Velocity Reviews > Ruby > [ANN] Ruby Challenge for Beginners #3 - Short Circuit

# [ANN] Ruby Challenge for Beginners #3 - Short Circuit

Satish Talim
Guest
Posts: n/a

 10-30-2009
[Note: parts of this message were removed to make it a legal post.]

Ruby beginners: The third installment of the Ruby Programming Challenge for
Newbies (Short Circuit) is now live. The problem has been set by Gautam
Rege. Entry is free and registration is optional. You stand a chance to win
a prize. Hurry. Only 20 days per challenge -
http://rubylearning.com/blog/2009/10...ort-circuit-3/

Satish Talim
RubyLearning.org

Paul Smith
Guest
Posts: n/a

 10-30-2009
On Fri, Oct 30, 2009 at 10:52 AM, Satish Talim <(E-Mail Removed)> wrote:
> Ruby beginners: The third installment of the Ruby Programming Challenge for
> Newbies (Short Circuit) is now live. The problem has been set by Gautam
> Rege. Entry is free and registration is optional. You stand a chance to win
> a prize. Hurry. Only 20 days per challenge -
> http://rubylearning.com/blog/2009/10...ort-circuit-3/

I totally read that as "Entry fee is optional"

The problem statement might be flawed by trying to frame it in an
electrical context. The author uses the phrase "Electricity always
follows the path of least resistance" but I understood that current
could flow down multiple routes in proportion inverse to the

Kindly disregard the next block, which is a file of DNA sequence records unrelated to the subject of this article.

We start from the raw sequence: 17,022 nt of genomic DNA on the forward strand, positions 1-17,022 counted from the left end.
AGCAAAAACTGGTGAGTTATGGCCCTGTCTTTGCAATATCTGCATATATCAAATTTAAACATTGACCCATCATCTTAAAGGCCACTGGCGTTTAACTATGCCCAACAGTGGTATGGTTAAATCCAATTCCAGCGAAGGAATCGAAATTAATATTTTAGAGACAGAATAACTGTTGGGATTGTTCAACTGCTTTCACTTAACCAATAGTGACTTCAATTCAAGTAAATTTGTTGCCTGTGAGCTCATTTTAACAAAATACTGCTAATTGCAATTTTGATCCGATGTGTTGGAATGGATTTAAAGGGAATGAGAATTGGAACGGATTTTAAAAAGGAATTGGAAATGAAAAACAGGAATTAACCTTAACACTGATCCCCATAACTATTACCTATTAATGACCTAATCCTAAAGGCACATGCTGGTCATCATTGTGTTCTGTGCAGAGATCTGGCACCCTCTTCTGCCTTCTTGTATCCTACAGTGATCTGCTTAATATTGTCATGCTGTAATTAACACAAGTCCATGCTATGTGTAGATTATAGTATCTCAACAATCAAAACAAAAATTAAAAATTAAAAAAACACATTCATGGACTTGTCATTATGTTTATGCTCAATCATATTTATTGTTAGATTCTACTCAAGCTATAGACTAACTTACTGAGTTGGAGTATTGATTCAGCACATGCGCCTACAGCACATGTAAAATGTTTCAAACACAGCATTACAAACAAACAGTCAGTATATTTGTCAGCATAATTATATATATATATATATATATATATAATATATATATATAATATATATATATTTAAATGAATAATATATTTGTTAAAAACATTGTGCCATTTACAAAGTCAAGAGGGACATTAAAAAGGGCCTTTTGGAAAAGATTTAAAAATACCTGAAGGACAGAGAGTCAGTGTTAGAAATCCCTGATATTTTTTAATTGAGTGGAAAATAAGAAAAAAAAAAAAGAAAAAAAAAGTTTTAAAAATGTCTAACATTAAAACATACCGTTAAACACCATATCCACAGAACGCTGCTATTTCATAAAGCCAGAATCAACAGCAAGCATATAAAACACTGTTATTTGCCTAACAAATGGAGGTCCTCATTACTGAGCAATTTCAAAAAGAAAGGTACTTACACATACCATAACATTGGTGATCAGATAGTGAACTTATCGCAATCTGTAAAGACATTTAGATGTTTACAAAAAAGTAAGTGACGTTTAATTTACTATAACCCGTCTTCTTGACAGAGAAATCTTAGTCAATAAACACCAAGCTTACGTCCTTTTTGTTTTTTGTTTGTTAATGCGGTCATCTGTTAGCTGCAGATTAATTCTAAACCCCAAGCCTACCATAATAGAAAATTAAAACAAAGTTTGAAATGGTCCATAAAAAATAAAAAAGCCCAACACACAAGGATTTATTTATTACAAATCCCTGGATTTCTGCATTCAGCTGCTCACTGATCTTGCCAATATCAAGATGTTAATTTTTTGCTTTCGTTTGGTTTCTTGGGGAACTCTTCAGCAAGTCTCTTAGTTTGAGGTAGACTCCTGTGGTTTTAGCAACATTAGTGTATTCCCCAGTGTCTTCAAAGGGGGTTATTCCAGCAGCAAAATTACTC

resistances, i.e. that if one path had a 10% higher resistance, it
would receive 10% less current, not that all current would flow
through the less resistive(?) path.

Feel free to correct my knowledge of physics and electrical engineering though.

I think the problem is just looking for a simple shortest path
algorithm Dijkstra or something.

--
Paul Smith

http://www.velocityreviews.com/forums/(E-Mail Removed)

Yossef Mendelssohn
Guest
Posts: n/a

 10-30-2009
On Oct 30, 6:04=A0am, Paul Smith <(E-Mail Removed)> wrote:
> The problem statement might be flawed by trying to frame it in an
> electrical context. =A0The author uses the phrase "Electricity always
> follows the path of least resistance" but I understood that current
> could flow down multiple routes in proportion inverse to the
> resistances, i.e. that if one path had a 10% higher resistance, it
> would receive 10% less current, not that all current would flow
> through the less resistive(?) path.
>
> Feel free to correct my knowledge of physics and electrical engineering t=

hough.
>
> I think the problem is just looking for a simple shortest path
> algorithm =A0Dijkstra or something.

I think the challenge also suffers from a disconnect between the
apparently intended goal and the stated goal. To solve the problem,
you need to go through the effort of finding the shortest path; rather
than return this path as the solution, you need to indicate which
segments are *not* part of the path.

--
-yossef

Martin DeMello
Guest
Posts: n/a

 10-30-2009
On Fri, Oct 30, 2009 at 9:00 PM, Yossef Mendelssohn <(E-Mail Removed)> wrote:
>
> I think the challenge also suffers from a disconnect between the
> apparently intended goal and the stated goal. To solve the problem,
> you need to go through the effort of finding the shortest path; rather
> than return this path as the solution, you need to indicate which
> segments are *not* part of the path.

that's actually a pretty good test of your datastructure.

martin